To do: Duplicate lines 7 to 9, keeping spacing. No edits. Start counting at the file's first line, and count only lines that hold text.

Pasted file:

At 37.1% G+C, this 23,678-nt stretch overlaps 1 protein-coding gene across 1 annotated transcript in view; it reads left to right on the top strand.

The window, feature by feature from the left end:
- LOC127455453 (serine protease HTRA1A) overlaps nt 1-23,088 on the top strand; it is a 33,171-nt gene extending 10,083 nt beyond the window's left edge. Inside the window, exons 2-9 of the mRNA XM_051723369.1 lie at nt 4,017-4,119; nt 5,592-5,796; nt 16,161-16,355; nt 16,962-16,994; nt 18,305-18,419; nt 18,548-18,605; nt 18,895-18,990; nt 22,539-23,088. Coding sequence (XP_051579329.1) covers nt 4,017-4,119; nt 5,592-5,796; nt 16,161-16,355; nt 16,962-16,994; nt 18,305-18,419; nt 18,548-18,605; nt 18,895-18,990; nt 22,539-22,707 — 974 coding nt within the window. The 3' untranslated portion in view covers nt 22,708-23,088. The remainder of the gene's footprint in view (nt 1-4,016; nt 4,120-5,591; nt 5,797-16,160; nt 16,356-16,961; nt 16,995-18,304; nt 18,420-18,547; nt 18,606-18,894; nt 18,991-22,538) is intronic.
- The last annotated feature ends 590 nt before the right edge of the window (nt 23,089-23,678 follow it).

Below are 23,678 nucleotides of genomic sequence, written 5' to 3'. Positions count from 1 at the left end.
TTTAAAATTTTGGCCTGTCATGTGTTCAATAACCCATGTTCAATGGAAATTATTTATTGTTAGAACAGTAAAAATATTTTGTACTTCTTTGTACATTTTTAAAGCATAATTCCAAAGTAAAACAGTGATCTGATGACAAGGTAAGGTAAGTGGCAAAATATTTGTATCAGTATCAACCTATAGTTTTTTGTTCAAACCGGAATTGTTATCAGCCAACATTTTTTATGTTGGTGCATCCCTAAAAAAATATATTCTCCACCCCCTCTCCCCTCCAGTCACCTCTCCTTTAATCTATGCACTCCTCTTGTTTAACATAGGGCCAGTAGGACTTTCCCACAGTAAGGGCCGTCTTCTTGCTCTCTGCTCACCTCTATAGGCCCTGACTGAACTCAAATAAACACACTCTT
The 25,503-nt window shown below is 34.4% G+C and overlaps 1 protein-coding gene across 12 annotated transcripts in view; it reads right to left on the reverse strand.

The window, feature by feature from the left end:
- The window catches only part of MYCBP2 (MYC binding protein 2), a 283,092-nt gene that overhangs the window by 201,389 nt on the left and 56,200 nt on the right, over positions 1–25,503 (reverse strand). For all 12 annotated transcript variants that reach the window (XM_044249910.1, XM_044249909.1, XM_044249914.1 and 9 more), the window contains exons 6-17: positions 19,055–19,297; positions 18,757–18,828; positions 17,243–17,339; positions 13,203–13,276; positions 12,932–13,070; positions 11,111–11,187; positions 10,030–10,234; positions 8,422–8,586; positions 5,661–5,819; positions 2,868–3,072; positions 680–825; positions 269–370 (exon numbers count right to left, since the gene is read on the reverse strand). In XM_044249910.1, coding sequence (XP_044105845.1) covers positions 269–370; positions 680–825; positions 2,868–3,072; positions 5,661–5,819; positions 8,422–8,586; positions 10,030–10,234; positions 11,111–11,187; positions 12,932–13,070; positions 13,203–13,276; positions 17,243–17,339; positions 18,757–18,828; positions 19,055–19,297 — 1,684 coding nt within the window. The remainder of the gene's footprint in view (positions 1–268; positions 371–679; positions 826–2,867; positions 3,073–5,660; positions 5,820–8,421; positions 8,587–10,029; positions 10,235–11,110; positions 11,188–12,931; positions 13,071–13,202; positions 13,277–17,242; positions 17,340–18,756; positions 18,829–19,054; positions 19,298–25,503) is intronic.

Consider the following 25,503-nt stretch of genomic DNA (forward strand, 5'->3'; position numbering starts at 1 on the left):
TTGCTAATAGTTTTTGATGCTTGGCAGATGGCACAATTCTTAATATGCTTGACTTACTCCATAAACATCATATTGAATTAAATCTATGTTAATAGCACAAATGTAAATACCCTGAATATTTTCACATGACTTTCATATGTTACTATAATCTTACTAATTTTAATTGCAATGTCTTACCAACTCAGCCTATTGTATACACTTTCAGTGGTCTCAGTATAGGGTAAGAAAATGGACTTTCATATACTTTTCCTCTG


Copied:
The 25,503-nt window shown below is 34.4% G+C and overlaps 1 protein-coding gene across 12 annotated transcripts in view; it reads right to left on the reverse strand.

The window, feature by feature from the left end:
- The window catches only part of MYCBP2 (MYC binding protein 2), a 283,092-nt gene that overhangs the window by 201,389 nt on the left and 56,200 nt on the right, over positions 1–25,503 (reverse strand). For all 12 annotated transcript variants that reach the window (XM_044249910.1, XM_044249909.1, XM_044249914.1 and 9 more), the window contains exons 6-17: positions 19,055–19,297; positions 18,757–18,828; positions 17,243–17,339; positions 13,203–13,276; positions 12,932–13,070; positions 11,111–11,187; positions 10,030–10,234; positions 8,422–8,586; positions 5,661–5,819; positions 2,868–3,072; positions 680–825; positions 269–370 (exon numbers count right to left, since the gene is read on the reverse strand). In XM_044249910.1, coding sequence (XP_044105845.1) covers positions 269–370; positions 680–825; positions 2,868–3,072; positions 5,661–5,819; positions 8,422–8,586; positions 10,030–10,234; positions 11,111–11,187; positions 12,932–13,070; positions 13,203–13,276; positions 17,243–17,339; positions 18,757–18,828; positions 19,055–19,297 — 1,684 coding nt within the window. The remainder of the gene's footprint in view (positions 1–268; positions 371–679; positions 826–2,867; positions 3,073–5,660; positions 5,820–8,421; positions 8,587–10,029; positions 10,235–11,110; positions 11,188–12,931; positions 13,071–13,202; positions 13,277–17,242; positions 17,340–18,756; positions 18,829–19,054; positions 19,298–25,503) is intronic.